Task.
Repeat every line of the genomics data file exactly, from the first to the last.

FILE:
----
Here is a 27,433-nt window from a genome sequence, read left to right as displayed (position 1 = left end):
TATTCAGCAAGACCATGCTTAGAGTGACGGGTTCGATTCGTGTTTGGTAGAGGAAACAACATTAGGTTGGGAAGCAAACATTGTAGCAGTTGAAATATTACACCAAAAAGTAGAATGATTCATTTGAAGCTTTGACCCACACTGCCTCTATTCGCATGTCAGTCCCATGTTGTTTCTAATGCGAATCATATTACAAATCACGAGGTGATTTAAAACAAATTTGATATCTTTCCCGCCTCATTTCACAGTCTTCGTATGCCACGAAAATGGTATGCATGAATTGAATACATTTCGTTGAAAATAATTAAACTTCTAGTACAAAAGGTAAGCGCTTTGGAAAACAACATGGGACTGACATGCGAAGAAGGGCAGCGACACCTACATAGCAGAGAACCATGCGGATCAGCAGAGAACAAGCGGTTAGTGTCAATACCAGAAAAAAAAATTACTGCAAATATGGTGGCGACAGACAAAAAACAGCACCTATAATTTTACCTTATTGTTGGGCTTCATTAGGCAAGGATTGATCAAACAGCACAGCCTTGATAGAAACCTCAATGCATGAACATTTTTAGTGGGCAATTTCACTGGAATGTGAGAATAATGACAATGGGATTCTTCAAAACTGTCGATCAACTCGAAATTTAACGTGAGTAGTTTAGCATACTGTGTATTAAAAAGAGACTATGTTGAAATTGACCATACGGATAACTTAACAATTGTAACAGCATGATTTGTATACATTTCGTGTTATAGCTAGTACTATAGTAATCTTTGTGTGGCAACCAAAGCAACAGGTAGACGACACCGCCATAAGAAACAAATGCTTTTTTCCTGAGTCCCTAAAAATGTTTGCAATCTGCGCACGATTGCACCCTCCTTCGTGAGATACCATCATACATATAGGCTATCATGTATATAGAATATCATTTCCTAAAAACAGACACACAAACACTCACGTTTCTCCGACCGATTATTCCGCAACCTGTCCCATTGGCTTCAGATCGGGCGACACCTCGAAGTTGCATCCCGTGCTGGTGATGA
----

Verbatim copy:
Here is a 27,433-nt window from a genome sequence, read left to right as displayed (position 1 = left end):
TATTCAGCAAGACCATGCTTAGAGTGACGGGTTCGATTCGTGTTTGGTAGAGGAAACAACATTAGGTTGGGAAGCAAACATTGTAGCAGTTGAAATATTACACCAAAAAGTAGAATGATTCATTTGAAGCTTTGACCCACACTGCCTCTATTCGCATGTCAGTCCCATGTTGTTTCTAATGCGAATCATATTACAAATCACGAGGTGATTTAAAACAAATTTGATATCTTTCCCGCCTCATTTCACAGTCTTCGTATGCCACGAAAATGGTATGCATGAATTGAATACATTTCGTTGAAAATAATTAAACTTCTAGTACAAAAGGTAAGCGCTTTGGAAAACAACATGGGACTGACATGCGAAGAAGGGCAGCGACACCTACATAGCAGAGAACCATGCGGATCAGCAGAGAACAAGCGGTTAGTGTCAATACCAGAAAAAAAAATTACTGCAAATATGGTGGCGACAGACAAAAAACAGCACCTATAATTTTACCTTATTGTTGGGCTTCATTAGGCAAGGATTGATCAAACAGCACAGCCTTGATAGAAACCTCAATGCATGAACATTTTTAGTGGGCAATTTCACTGGAATGTGAGAATAATGACAATGGGATTCTTCAAAACTGTCGATCAACTCGAAATTTAACGTGAGTAGTTTAGCATACTGTGTATTAAAAAGAGACTATGTTGAAATTGACCATACGGATAACTTAACAATTGTAACAGCATGATTTGTATACATTTCGTGTTATAGCTAGTACTATAGTAATCTTTGTGTGGCAACCAAAGCAACAGGTAGACGACACCGCCATAAGAAACAAATGCTTTTTTCCTGAGTCCCTAAAAATGTTTGCAATCTGCGCACGATTGCACCCTCCTTCGTGAGATACCATCATACATATAGGCTATCATGTATATAGAATATCATTTCCTAAAAACAGACACACAAACACTCACGTTTCTCCGACCGATTATTCCGCAACCTGTCCCATTGGCTTCAGATCGGGCGACACCTCGAAGTTGCATCCCGTGCTGGTGATGA